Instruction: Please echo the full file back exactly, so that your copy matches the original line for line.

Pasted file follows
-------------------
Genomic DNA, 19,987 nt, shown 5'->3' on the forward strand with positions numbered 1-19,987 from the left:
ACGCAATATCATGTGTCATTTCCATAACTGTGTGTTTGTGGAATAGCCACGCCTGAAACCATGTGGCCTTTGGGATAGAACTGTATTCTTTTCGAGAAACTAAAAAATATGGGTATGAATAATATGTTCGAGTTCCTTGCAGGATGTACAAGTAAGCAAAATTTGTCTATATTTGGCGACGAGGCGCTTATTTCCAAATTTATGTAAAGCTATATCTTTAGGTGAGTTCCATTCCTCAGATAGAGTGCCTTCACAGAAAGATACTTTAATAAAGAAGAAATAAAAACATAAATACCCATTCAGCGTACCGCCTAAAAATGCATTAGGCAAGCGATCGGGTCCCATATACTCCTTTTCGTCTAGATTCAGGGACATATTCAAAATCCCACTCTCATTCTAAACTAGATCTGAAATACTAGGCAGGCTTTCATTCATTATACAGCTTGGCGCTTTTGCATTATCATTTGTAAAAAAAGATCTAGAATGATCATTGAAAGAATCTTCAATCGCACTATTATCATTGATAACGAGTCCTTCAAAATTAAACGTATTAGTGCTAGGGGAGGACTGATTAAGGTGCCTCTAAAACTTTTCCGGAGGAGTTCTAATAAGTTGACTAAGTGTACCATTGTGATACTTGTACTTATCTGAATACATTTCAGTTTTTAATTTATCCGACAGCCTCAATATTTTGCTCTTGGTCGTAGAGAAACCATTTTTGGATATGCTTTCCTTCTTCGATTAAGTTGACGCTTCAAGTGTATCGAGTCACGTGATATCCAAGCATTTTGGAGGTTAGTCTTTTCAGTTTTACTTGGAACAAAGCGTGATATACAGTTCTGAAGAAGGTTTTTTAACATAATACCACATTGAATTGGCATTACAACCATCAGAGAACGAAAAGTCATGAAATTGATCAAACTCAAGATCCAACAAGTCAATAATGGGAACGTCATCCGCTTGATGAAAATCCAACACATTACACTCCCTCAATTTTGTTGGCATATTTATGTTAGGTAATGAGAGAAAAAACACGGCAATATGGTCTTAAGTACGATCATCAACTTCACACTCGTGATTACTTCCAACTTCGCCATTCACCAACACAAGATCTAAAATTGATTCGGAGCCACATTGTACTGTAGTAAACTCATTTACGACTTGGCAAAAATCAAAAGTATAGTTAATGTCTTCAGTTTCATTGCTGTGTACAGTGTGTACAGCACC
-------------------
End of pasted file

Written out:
Genomic DNA, 19,987 nt, shown 5'->3' on the forward strand with positions numbered 1-19,987 from the left:
ACGCAATATCATGTGTCATTTCCATAACTGTGTGTTTGTGGAATAGCCACGCCTGAAACCATGTGGCCTTTGGGATAGAACTGTATTCTTTTCGAGAAACTAAAAAATATGGGTATGAATAATATGTTCGAGTTCCTTGCAGGATGTACAAGTAAGCAAAATTTGTCTATATTTGGCGACGAGGCGCTTATTTCCAAATTTATGTAAAGCTATATCTTTAGGTGAGTTCCATTCCTCAGATAGAGTGCCTTCACAGAAAGATACTTTAATAAAGAAGAAATAAAAACATAAATACCCATTCAGCGTACCGCCTAAAAATGCATTAGGCAAGCGATCGGGTCCCATATACTCCTTTTCGTCTAGATTCAGGGACATATTCAAAATCCCACTCTCATTCTAAACTAGATCTGAAATACTAGGCAGGCTTTCATTCATTATACAGCTTGGCGCTTTTGCATTATCATTTGTAAAAAAAGATCTAGAATGATCATTGAAAGAATCTTCAATCGCACTATTATCATTGATAACGAGTCCTTCAAAATTAAACGTATTAGTGCTAGGGGAGGACTGATTAAGGTGCCTCTAAAACTTTTCCGGAGGAGTTCTAATAAGTTGACTAAGTGTACCATTGTGATACTTGTACTTATCTGAATACATTTCAGTTTTTAATTTATCCGACAGCCTCAATATTTTGCTCTTGGTCGTAGAGAAACCATTTTTGGATATGCTTTCCTTCTTCGATTAAGTTGACGCTTCAAGTGTATCGAGTCACGTGATATCCAAGCATTTTGGAGGTTAGTCTTTTCAGTTTTACTTGGAACAAAGCGTGATATACAGTTCTGAAGAAGGTTTTTTAACATAATACCACATTGAATTGGCATTACAACCATCAGAGAACGAAAAGTCATGAAATTGATCAAACTCAAGATCCAACAAGTCAATAATGGGAACGTCATCCGCTTGATGAAAATCCAACACATTACACTCCCTCAATTTTGTTGGCATATTTATGTTAGGTAATGAGAGAAAAAACACGGCAATATGGTCTTAAGTACGATCATCAACTTCACACTCGTGATTACTTCCAACTTCGCCATTCACCAACACAAGATCTAAAATTGATTCGGAGCCACATTGTACTGTAGTAAACTCATTTACGACTTGGCAAAAATCAAAAGTATAGTTAATGTCTTCAGTTTCATTGCTGTGTACAGTGTGTACAGCACC